Yes - I should have taken a photo, but I bolted the ally plate to the damper using the three ³/8 pulley holes and ran a large bolt down the centre to press on the (loosened) damper mounting bolt. Came off very easily.It's not a good idea to pull on the OD of the damper if you plan on reusing it. You should pull on the pully mount holes !!!!!
EddyJust a suggestion
Before you head down the track of overhauling your heads, price a complete set of new ones in cast or alloy depending on your preference.
Sometimes by the time you have machined the seats, machined the heads for new guides and replaced valves and spring etc, then new heads can be cheaper and they flow better right out of the box
Yes, there is/are heaps of options out there now for 289-302-351w. One Ive got a guy interested in at moment is a 351w, but with 6.58'' rods , 1,18" pin height pistons from the 331 stroker and the 351 crank. ( 272 Y-block se bush's push straight in for floated pin, all done. Interesting thing is his current engine is a plain jane 351w with the 6.03" rods from a 302 Aussie Cleveland as we have discussed before. He had it on a rolling Dyno locally & the Dyno operater asked how big it was, told him 351 and got into a bit of an argument, Dyno guy reckoned it was strongest 351w had ever had on board and that included all the 400 plus strokers he had seen.JacMac rather than using 289 rods, aftermarket 400 Chev rods (5.565") are the go with 3.25" SBF stroker pistons (1.175) (also KB 276 Hypereutectic ) with .927 pin
A bit of mucking around to make the big ends work with two choices available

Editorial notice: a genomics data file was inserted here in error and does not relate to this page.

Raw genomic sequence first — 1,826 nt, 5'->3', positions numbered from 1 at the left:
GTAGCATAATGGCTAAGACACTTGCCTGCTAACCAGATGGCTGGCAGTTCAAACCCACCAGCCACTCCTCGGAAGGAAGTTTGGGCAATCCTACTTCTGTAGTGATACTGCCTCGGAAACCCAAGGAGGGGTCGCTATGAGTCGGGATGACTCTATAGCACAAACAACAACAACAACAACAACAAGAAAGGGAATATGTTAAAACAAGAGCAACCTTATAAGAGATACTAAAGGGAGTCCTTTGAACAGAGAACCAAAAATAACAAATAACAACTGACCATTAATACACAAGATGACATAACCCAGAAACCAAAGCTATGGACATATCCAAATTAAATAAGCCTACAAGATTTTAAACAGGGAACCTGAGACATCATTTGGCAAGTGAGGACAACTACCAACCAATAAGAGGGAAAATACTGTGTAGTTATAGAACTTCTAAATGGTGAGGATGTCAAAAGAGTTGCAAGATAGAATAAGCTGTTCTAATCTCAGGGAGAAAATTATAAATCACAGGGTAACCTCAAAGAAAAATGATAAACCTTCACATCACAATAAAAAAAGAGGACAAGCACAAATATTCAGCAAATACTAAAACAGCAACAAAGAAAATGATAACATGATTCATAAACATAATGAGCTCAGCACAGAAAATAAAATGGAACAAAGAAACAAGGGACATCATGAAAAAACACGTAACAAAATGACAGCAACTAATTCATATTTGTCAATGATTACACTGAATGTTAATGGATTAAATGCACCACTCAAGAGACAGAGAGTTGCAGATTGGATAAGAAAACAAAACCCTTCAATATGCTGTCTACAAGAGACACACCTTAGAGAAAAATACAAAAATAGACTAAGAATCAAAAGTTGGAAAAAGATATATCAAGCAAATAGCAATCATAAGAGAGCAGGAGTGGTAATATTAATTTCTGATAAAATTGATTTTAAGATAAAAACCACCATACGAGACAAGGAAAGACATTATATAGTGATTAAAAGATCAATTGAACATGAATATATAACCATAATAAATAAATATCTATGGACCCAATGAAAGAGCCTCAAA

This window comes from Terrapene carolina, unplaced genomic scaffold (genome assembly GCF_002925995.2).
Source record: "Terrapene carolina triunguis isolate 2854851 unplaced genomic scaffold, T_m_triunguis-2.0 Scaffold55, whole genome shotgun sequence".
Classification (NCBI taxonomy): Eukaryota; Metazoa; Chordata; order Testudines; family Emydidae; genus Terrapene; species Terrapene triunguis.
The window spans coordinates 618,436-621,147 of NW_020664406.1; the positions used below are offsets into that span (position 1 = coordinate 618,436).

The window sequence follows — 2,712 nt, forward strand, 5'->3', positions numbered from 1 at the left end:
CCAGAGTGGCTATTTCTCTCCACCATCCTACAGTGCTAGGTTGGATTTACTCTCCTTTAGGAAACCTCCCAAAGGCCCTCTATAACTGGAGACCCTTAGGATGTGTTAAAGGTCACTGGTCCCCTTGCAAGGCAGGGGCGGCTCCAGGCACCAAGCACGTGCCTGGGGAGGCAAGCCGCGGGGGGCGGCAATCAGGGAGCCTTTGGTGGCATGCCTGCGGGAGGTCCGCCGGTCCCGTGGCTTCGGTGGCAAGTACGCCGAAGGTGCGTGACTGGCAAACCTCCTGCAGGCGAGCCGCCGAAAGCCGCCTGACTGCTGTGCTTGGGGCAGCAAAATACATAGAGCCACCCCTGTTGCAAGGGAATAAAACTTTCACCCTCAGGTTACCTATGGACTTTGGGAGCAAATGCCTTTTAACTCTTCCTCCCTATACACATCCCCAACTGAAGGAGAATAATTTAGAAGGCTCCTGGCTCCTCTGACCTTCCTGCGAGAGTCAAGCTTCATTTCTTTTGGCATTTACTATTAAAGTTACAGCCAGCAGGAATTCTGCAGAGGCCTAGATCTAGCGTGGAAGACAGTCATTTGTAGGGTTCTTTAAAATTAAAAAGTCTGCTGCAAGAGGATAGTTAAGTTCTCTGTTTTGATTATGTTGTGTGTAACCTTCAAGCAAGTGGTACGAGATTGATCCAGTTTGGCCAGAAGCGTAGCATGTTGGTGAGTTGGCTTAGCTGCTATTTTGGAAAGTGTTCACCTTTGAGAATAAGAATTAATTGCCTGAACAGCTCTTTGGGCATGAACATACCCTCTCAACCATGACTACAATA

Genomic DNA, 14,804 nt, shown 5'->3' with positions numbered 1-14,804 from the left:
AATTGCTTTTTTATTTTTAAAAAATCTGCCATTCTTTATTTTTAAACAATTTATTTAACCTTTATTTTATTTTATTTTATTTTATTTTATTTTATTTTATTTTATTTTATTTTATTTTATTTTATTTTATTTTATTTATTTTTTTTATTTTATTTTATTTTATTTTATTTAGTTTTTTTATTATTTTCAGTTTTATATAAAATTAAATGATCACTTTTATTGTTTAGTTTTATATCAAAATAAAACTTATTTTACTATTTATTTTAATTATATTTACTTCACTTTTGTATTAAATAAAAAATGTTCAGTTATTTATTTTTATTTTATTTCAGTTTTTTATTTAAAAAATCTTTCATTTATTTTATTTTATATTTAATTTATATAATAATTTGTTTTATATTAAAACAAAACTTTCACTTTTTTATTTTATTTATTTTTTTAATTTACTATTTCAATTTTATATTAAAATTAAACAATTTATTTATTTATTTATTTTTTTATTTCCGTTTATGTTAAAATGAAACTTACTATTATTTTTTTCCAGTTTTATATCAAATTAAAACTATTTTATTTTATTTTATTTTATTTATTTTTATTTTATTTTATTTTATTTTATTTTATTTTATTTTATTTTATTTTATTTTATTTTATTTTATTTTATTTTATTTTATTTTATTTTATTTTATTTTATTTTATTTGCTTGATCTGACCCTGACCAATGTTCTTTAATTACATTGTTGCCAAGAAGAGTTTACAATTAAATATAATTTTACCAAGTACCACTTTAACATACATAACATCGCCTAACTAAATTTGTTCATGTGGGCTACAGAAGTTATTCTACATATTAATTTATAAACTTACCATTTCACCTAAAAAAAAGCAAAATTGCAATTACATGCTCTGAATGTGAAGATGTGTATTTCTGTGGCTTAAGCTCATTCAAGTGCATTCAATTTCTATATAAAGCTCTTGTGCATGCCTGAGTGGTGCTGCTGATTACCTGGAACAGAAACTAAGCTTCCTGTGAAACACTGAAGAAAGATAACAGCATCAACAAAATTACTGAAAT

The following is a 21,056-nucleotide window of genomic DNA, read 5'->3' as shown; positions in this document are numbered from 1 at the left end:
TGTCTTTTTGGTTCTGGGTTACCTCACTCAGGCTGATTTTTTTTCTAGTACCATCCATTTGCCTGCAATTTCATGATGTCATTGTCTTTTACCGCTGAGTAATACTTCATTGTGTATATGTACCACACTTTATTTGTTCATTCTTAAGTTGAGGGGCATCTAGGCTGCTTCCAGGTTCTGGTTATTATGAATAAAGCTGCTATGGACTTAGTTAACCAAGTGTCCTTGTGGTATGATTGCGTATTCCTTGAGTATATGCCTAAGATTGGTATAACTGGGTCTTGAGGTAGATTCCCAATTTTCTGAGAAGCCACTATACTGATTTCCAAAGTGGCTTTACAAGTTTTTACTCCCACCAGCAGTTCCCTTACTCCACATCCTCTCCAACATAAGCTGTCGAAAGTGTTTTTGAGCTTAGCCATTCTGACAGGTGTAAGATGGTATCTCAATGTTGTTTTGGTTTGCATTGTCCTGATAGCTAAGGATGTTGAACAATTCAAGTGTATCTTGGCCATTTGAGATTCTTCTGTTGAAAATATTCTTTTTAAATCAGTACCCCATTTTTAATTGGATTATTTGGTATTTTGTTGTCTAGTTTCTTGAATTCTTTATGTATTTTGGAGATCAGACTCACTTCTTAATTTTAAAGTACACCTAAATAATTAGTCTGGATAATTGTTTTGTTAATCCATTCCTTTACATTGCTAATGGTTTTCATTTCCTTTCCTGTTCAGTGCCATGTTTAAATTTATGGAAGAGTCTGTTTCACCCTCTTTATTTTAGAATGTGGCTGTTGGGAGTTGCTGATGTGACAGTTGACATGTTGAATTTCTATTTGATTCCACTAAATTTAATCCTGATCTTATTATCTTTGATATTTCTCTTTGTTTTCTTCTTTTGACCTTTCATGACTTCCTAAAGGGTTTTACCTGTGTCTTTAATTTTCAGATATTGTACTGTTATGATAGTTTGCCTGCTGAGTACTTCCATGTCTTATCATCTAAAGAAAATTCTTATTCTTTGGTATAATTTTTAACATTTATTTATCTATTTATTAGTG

First option narrow the big end of the rod and use Chev V6 bearing (crank ground to Chev Diameter)
Second option is resize the Chev big end to SBF bearing dimension.
Base issue is the Chev rod is too wide
Another option is to use 5.4' rods with a 1.3" pin height pistons. I think the piston to use is one of the 351 Stroker pistons
I should add...of course I'm going to remove / check crank and have it ground & replace all bearings. Just out of academic interest I thought I'd see how worn-out it is beforehand.Didn't have much time at the weekend for the workshop, but I did get a dial gauge on the crank...
and measured 0.30mm (about 0.011") end-float, which seems encouraging for a 50-year-old engine.
To put it somewhat bluntly, If your machine shop seems unwilling to think along those terms and wants to take the stroker route instead you need another machine shop, what Kevin & I have suggested is not 'new', Ford-Shelby et all were thinking along these lines 50 years ago, the ~380 horse engines back then were using 289 & 302 cranks with 5.315 rods ( these are still available from scat etc ) Yes they or Gurney ventured down the stroker route, but the GT40 results tend to show more DNF's with those experiments. We are spoilt for choice now . Mike Huddart is/was in the UK somewhere, seemed to know his way around SBF stuff, must be others. Ive built a few strokers, only one I feel comfortable is the 3.25" version, the longer 3.4" one is more suited to drag racers etc. Short duration running.I should add...of course I'm going to remove / check crank and have it ground & replace all bearings. Just out of academic interest I thought I'd see how worn-out it is beforehand.